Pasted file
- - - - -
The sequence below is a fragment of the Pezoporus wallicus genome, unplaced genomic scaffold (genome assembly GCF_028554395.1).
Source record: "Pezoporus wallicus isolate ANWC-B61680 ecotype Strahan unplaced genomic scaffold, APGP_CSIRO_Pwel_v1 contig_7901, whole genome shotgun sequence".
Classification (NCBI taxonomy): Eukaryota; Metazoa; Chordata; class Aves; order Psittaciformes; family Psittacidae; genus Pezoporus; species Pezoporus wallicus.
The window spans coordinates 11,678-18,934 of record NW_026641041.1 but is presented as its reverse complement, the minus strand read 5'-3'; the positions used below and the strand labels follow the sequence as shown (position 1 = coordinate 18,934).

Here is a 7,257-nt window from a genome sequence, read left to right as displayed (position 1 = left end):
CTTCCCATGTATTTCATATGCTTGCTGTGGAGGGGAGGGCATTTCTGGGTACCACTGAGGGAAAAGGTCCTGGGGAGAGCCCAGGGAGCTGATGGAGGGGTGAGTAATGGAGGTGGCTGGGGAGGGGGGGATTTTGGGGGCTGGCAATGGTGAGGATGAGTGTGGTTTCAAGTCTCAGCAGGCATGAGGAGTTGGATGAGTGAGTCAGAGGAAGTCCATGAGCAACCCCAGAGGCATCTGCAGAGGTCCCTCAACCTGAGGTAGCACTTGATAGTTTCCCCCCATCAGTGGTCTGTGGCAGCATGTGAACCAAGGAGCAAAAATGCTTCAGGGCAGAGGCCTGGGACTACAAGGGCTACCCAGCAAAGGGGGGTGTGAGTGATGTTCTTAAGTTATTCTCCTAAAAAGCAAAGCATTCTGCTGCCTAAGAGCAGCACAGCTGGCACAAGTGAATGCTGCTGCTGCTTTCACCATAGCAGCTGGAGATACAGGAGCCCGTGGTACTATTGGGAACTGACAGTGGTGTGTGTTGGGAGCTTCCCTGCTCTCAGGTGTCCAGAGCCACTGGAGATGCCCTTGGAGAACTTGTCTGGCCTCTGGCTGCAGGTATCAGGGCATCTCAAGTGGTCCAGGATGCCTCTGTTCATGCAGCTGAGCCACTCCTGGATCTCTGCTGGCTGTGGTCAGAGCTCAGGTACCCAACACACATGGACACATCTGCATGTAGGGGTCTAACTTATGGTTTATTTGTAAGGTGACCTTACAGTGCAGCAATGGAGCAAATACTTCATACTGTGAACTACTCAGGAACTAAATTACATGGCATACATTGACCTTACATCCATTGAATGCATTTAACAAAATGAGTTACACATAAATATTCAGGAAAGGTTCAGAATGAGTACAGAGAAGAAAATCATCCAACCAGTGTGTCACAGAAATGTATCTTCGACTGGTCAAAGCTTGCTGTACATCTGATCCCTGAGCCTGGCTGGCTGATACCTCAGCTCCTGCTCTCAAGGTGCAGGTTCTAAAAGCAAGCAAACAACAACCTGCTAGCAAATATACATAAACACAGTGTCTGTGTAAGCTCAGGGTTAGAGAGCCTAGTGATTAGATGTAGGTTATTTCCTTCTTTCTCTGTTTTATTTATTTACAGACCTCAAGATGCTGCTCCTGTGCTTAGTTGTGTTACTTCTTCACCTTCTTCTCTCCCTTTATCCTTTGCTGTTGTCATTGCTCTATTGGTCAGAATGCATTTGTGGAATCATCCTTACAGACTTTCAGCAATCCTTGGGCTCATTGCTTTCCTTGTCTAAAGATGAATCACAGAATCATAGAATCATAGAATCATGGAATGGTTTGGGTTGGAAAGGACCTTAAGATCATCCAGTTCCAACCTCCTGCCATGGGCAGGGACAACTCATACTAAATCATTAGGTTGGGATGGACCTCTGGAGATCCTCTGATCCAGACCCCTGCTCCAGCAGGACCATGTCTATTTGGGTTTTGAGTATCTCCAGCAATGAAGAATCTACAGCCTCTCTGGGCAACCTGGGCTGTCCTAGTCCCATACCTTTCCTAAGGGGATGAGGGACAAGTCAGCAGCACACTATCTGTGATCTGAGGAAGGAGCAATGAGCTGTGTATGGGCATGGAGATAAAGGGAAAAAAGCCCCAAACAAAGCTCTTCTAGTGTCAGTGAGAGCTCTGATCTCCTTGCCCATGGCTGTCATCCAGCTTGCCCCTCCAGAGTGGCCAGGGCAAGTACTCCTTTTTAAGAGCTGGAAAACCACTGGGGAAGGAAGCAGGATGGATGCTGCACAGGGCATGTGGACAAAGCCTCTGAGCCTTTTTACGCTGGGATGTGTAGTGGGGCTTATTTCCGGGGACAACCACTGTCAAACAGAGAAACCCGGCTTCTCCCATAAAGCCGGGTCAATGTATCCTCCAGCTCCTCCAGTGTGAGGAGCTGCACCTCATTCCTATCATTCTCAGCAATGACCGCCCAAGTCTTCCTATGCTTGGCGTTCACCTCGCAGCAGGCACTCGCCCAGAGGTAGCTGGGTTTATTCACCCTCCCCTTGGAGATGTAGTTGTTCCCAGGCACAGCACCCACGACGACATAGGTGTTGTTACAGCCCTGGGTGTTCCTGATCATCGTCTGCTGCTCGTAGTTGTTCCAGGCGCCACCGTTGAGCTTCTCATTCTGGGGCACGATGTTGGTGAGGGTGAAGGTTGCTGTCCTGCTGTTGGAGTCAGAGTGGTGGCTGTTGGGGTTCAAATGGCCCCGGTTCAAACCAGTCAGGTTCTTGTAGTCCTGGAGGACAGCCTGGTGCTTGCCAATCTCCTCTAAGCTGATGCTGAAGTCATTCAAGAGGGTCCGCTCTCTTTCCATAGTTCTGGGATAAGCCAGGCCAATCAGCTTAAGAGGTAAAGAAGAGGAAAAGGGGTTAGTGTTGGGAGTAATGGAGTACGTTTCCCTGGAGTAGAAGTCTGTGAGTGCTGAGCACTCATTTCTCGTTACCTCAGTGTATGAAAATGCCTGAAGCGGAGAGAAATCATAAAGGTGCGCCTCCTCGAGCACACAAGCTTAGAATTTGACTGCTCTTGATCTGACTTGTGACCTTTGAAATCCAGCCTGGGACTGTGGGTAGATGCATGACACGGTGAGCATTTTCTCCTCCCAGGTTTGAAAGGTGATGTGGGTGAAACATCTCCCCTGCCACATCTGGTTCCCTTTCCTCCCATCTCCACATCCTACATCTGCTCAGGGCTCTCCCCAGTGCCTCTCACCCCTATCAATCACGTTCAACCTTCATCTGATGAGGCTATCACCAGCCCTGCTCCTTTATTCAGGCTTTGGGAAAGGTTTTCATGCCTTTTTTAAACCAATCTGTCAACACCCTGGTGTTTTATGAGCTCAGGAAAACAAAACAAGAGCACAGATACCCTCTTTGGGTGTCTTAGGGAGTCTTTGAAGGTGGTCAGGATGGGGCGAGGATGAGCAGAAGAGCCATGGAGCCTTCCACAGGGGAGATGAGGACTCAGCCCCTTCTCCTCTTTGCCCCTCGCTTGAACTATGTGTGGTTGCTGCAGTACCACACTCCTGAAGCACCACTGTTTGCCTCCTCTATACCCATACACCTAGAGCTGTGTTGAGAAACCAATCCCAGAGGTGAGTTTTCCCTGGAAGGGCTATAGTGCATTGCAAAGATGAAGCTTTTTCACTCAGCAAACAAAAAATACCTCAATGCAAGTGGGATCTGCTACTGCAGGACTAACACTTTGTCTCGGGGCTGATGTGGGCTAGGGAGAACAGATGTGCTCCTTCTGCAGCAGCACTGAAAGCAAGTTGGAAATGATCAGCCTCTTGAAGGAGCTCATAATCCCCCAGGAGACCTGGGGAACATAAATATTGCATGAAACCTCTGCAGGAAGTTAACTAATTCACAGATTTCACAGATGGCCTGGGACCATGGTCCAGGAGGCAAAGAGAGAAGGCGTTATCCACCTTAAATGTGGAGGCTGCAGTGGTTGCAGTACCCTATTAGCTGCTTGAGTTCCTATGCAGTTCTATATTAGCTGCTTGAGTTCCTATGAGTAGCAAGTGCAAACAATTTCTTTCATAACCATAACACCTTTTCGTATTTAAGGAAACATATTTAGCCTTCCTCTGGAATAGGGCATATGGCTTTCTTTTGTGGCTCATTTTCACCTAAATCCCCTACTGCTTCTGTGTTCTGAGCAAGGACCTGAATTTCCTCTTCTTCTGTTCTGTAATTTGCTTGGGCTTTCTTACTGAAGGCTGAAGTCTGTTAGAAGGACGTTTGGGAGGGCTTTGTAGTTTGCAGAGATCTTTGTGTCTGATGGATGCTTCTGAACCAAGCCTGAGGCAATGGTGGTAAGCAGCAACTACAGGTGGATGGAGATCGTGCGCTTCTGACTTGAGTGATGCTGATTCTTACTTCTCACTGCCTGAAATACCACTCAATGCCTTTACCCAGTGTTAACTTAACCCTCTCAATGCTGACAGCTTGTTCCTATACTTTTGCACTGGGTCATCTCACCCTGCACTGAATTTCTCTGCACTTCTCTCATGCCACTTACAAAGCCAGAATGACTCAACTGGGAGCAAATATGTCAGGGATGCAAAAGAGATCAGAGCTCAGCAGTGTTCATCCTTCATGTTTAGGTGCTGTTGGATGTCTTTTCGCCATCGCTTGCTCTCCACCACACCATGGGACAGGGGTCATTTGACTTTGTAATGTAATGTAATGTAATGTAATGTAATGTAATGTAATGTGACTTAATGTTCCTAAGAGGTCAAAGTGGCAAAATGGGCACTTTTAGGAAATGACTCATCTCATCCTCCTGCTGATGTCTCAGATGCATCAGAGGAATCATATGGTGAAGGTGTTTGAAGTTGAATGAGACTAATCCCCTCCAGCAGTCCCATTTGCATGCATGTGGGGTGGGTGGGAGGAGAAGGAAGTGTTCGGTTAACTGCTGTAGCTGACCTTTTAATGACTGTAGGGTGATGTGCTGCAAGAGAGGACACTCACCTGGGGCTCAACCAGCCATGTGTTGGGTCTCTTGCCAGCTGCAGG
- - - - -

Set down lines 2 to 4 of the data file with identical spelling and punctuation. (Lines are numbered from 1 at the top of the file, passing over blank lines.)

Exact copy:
Source record: "Pezoporus wallicus isolate ANWC-B61680 ecotype Strahan unplaced genomic scaffold, APGP_CSIRO_Pwel_v1 contig_7901, whole genome shotgun sequence".
Classification (NCBI taxonomy): Eukaryota; Metazoa; Chordata; class Aves; order Psittaciformes; family Psittacidae; genus Pezoporus; species Pezoporus wallicus.
The window spans coordinates 11,678-18,934 of record NW_026641041.1 but is presented as its reverse complement, the minus strand read 5'-3'; the positions used below and the strand labels follow the sequence as shown (position 1 = coordinate 18,934).